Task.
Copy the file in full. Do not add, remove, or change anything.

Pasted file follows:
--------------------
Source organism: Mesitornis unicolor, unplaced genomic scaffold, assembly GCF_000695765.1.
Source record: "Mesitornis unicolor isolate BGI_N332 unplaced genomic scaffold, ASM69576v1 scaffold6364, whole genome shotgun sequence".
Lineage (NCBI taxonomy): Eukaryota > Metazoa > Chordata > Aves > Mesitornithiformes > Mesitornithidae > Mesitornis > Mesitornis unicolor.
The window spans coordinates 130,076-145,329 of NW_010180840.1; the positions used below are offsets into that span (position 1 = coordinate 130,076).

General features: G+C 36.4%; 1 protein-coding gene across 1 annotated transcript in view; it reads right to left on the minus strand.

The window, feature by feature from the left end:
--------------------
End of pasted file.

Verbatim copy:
Source organism: Mesitornis unicolor, unplaced genomic scaffold, assembly GCF_000695765.1.
Source record: "Mesitornis unicolor isolate BGI_N332 unplaced genomic scaffold, ASM69576v1 scaffold6364, whole genome shotgun sequence".
Lineage (NCBI taxonomy): Eukaryota > Metazoa > Chordata > Aves > Mesitornithiformes > Mesitornithidae > Mesitornis > Mesitornis unicolor.
The window spans coordinates 130,076-145,329 of NW_010180840.1; the positions used below are offsets into that span (position 1 = coordinate 130,076).

General features: G+C 36.4%; 1 protein-coding gene across 1 annotated transcript in view; it reads right to left on the minus strand.

The window, feature by feature from the left end: